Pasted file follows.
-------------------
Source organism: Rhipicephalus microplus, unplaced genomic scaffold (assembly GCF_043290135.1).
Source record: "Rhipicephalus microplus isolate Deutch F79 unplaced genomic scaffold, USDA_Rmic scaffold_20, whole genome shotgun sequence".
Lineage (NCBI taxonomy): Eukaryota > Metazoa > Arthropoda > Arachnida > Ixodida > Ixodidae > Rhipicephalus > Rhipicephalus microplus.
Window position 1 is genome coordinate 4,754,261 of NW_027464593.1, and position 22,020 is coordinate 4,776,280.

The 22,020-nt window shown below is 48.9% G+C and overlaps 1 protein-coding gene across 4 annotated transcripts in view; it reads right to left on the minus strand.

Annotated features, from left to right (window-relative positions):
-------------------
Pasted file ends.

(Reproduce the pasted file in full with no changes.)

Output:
Source organism: Rhipicephalus microplus, unplaced genomic scaffold (assembly GCF_043290135.1).
Source record: "Rhipicephalus microplus isolate Deutch F79 unplaced genomic scaffold, USDA_Rmic scaffold_20, whole genome shotgun sequence".
Lineage (NCBI taxonomy): Eukaryota > Metazoa > Arthropoda > Arachnida > Ixodida > Ixodidae > Rhipicephalus > Rhipicephalus microplus.
Window position 1 is genome coordinate 4,754,261 of NW_027464593.1, and position 22,020 is coordinate 4,776,280.

The 22,020-nt window shown below is 48.9% G+C and overlaps 1 protein-coding gene across 4 annotated transcripts in view; it reads right to left on the minus strand.

Annotated features, from left to right (window-relative positions):